In late June, reality television star, Kim Kardashian West, announced a new shapewear collection called “Kimono.” The backlash was instant. With Japanese people at its forefront, a #KimOhNo Twitter campaign was launched against West, as well as a petition via change.org with as many as 120,000 signatures just days after her news. At first, the fashion mogul remained unwavering; she made an official statement in a New York Times article that said, “I understand and have a deep respect for the significance of the kimono in Japanese culture,” reaffirming the pride she has for her brand and its inclusivity.
However, just a day after the mayor of Kyoto, Daisaku Kadokawa, penned an open letter to West asking her to reconsider. The celebrity backed down and agreed to re-release her product under a new name, Solutionwear. This shift took place less than a week after her initial kimono brand name reveal.
Intrigued by the heavy wave of protests and its fast turnaround success, I interviewed twelve Japanese people living inside and outside of Japan on how they felt about the recent news. Here’s what they had to say:
For the sake of privacy, some interviewees have used pseudonyms. Their responses have been condensed and edited, and some have been translated from Japanese.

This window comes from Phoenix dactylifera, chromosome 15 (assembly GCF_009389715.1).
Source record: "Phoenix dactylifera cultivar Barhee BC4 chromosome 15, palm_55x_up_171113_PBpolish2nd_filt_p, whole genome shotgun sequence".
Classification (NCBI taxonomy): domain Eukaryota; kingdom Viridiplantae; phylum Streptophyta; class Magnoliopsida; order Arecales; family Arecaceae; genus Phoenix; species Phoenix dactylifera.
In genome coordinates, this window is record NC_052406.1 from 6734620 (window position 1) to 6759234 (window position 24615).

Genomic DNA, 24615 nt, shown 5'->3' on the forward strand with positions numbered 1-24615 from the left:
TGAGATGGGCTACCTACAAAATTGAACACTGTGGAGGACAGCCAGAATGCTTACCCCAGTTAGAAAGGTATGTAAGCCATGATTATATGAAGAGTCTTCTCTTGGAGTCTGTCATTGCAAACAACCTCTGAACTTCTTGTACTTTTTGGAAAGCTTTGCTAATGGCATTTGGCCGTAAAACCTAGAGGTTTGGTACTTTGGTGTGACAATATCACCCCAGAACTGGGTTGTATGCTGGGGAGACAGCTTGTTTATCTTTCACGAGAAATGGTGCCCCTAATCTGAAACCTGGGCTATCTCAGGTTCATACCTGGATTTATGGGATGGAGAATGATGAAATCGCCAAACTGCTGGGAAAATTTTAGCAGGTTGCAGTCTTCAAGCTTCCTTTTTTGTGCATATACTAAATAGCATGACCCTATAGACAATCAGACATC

Confusion and Eye Rolls
Some simply questioned Kardashian West’s latest move. It was difficult to place their finger on the exact problem—including their feelings on it.
“My friend had texted me about the kimono fiasco, and I remember shrugging; I wasn’t entirely surprised nor thrilled by the scandal…” says Naomi Hirano, 27, an account manager in Tokyo. She continues, somewhat perplexed, “Was the name used because of Kim’s assumptions of what a kimono was? Was it purely literary?… Ignorance is certainly not an excuse but…” She trails off there, wondering.
While there was confusion, sales engineer from Yokohama, Taishu, 28, isn’t upset. In fact, he thinks this isn’t such a big deal. “For me, [Kardashian West using ‘kimono’] is not a heavy thing. This way of thinking is really American. In America, cultural appropriation is a sensitive issue.”
SSS, a 27-year-old office worker in Tokyo, didn’t feel confusion nor content. In fact, she replied that she felt “Not much. Actually, nothing.” Confident that Kardashian West doesn’t actually have as much power as she is made out to have, SSS declares, “My perception and image of kimono are not going to change at all…[I’m] sure people will keep using the word with what it has meant for thousands of years.”
Sharing a somewhat similar opinion is Daigo Kawai, 39, a CEO and producer in Tokyo. He is adamant that all of this is nonsense, and dives into a bit of word politics and criticism. “To be honest I hate the word “cultural appropriation”. It’s like racism—it’s casually thrown out so much so that it doesn’t mean anything anymore.”
He continues to say that America doesn’t really have any cultural traditions that have lasted a “millennia” the way that Japan does. For this reason, it shouldn’t be considered “offensive” to pull from cultures from all over the world. “People are too sensitive about everything… Life is short, just enjoy and appreciate other cultures.”
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